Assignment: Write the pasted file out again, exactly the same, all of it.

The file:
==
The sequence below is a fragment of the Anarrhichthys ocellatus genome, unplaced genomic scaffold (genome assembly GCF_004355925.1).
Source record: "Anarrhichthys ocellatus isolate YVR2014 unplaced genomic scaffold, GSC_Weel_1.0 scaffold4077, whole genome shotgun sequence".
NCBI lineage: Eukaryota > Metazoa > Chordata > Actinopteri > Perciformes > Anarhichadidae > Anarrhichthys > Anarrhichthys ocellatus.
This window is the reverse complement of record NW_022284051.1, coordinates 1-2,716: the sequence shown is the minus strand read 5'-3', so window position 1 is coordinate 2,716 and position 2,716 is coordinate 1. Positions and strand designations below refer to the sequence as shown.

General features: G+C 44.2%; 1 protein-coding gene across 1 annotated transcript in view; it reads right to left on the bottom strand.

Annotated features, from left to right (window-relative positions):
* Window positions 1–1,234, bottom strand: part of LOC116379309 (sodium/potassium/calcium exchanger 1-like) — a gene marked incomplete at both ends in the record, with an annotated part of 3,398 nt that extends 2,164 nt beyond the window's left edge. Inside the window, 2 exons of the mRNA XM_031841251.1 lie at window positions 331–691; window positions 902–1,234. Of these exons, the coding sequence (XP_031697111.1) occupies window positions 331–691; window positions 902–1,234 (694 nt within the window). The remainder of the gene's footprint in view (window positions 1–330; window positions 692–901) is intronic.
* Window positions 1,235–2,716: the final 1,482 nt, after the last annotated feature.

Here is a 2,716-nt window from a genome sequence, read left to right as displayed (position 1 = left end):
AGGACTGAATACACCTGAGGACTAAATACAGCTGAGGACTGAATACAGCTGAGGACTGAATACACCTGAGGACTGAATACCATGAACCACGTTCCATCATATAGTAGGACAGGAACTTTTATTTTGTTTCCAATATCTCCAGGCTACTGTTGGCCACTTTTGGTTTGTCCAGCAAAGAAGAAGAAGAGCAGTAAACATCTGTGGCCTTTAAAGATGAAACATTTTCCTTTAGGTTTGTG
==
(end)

The sequence below is a fragment of the Anarrhichthys ocellatus genome, unplaced genomic scaffold (genome assembly GCF_004355925.1).
Source record: "Anarrhichthys ocellatus isolate YVR2014 unplaced genomic scaffold, GSC_Weel_1.0 scaffold4077, whole genome shotgun sequence".
NCBI lineage: Eukaryota > Metazoa > Chordata > Actinopteri > Perciformes > Anarhichadidae > Anarrhichthys > Anarrhichthys ocellatus.
This window is the reverse complement of record NW_022284051.1, coordinates 1-2,716: the sequence shown is the minus strand read 5'-3', so window position 1 is coordinate 2,716 and position 2,716 is coordinate 1. Positions and strand designations below refer to the sequence as shown.

General features: G+C 44.2%; 1 protein-coding gene across 1 annotated transcript in view; it reads right to left on the bottom strand.

Annotated features, from left to right (window-relative positions):
* Window positions 1–1,234, bottom strand: part of LOC116379309 (sodium/potassium/calcium exchanger 1-like) — a gene marked incomplete at both ends in the record, with an annotated part of 3,398 nt that extends 2,164 nt beyond the window's left edge. Inside the window, 2 exons of the mRNA XM_031841251.1 lie at window positions 331–691; window positions 902–1,234. Of these exons, the coding sequence (XP_031697111.1) occupies window positions 331–691; window positions 902–1,234 (694 nt within the window). The remainder of the gene's footprint in view (window positions 1–330; window positions 692–901) is intronic.
* Window positions 1,235–2,716: the final 1,482 nt, after the last annotated feature.

Here is a 2,716-nt window from a genome sequence, read left to right as displayed (position 1 = left end):
AGGACTGAATACACCTGAGGACTAAATACAGCTGAGGACTGAATACAGCTGAGGACTGAATACACCTGAGGACTGAATACCATGAACCACGTTCCATCATATAGTAGGACAGGAACTTTTATTTTGTTTCCAATATCTCCAGGCTACTGTTGGCCACTTTTGGTTTGTCCAGCAAAGAAGAAGAAGAGCAGTAAACATCTGTGGCCTTTAAAGATGAAACATTTTCCTTTAGGTTTGTG